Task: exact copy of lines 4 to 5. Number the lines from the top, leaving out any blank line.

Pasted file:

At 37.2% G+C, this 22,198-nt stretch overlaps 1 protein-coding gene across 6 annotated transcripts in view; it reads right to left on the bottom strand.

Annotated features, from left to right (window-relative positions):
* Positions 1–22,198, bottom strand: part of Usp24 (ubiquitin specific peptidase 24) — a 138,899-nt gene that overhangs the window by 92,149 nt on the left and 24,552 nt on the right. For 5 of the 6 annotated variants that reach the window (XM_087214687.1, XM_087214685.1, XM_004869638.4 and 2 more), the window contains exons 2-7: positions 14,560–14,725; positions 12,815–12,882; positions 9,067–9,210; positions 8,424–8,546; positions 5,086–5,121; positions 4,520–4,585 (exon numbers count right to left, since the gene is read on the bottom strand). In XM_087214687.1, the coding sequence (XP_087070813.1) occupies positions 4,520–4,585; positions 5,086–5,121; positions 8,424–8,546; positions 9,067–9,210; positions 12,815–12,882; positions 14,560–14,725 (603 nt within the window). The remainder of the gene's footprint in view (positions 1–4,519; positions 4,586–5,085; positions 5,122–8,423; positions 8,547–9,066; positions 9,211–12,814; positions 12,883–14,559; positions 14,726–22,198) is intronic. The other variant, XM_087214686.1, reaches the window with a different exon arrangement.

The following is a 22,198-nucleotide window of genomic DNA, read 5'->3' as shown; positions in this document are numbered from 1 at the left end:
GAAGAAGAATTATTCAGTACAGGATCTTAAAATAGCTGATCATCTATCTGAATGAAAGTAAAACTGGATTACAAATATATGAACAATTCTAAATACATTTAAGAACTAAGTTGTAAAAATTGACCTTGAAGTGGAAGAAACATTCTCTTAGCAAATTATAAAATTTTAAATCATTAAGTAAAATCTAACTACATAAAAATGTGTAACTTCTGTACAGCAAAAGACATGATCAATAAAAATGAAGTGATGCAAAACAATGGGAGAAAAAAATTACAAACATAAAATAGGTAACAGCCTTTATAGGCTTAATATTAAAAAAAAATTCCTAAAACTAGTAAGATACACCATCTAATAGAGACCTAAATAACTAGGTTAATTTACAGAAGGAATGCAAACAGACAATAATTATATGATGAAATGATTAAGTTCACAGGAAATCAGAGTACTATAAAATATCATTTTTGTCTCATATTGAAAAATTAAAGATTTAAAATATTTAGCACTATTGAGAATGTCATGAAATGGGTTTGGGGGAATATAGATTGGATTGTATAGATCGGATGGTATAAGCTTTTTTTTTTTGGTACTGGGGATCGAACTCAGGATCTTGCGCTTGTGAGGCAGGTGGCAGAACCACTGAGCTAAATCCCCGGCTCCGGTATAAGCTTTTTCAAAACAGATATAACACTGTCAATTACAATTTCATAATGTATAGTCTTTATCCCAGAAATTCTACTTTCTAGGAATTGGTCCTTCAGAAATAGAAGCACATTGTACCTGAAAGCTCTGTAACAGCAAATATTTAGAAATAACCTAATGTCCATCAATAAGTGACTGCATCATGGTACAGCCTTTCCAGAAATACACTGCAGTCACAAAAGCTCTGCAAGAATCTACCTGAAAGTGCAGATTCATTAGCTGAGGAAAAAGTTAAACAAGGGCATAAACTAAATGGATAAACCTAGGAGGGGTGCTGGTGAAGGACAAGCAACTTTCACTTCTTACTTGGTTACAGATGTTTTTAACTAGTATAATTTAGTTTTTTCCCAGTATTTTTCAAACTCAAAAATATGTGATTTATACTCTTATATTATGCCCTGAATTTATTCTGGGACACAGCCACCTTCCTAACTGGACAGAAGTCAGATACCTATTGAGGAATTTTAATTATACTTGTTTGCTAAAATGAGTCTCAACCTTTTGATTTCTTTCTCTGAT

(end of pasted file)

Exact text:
The following is a 22,198-nucleotide window of genomic DNA, read 5'->3' as shown; positions in this document are numbered from 1 at the left end:
GAAGAAGAATTATTCAGTACAGGATCTTAAAATAGCTGATCATCTATCTGAATGAAAGTAAAACTGGATTACAAATATATGAACAATTCTAAATACATTTAAGAACTAAGTTGTAAAAATTGACCTTGAAGTGGAAGAAACATTCTCTTAGCAAATTATAAAATTTTAAATCATTAAGTAAAATCTAACTACATAAAAATGTGTAACTTCTGTACAGCAAAAGACATGATCAATAAAAATGAAGTGATGCAAAACAATGGGAGAAAAAAATTACAAACATAAAATAGGTAACAGCCTTTATAGGCTTAATATTAAAAAAAAATTCCTAAAACTAGTAAGATACACCATCTAATAGAGACCTAAATAACTAGGTTAATTTACAGAAGGAATGCAAACAGACAATAATTATATGATGAAATGATTAAGTTCACAGGAAATCAGAGTACTATAAAATATCATTTTTGTCTCATATTGAAAAATTAAAGATTTAAAATATTTAGCACTATTGAGAATGTCATGAAATGGGTTTGGGGGAATATAGATTGGATTGTATAGATCGGATGGTATAAGCTTTTTTTTTTTGGTACTGGGGATCGAACTCAGGATCTTGCGCTTGTGAGGCAGGTGGCAGAACCACTGAGCTAAATCCCCGGCTCCGGTATAAGCTTTTTCAAAACAGATATAACACTGTCAATTACAATTTCATAATGTATAGTCTTTATCCCAGAAATTCTACTTTCTAGGAATTGGTCCTTCAGAAATAGAAGCACATTGTACCTGAAAGCTCTGTAACAGCAAATATTTAGAAATAACCTAATGTCCATCAATAAGTGACTGCATCATGGTACAGCCTTTCCAGAAATACACTGCAGTCACAAAAGCTCTGCAAGAATCTACCTGAAAGTGCAGATTCATTAGCTGAGGAAAAAGTTAAACAAGGGCATAAACTAAATGGATAAACCTAGGAGGGGTGCTGGTGAAGGACAAGCAACTTTCACTTCTTACTTGGTTACAGATGTTTTTAACTAGTATAATTTAGTTTTTTCCCAGTATTTTTCAAACTCAAAAATATGTGATTTATACTCTTATATTATGCCCTGAATTTATTCTGGGACACAGCCACCTTCCTAACTGGACAGAAGTCAGATACCTATTGAGGAATTTTAATTATACTTGTTTGCTAAAATGAGTCTCAACCTTTTGATTTCTTTCTCTGAT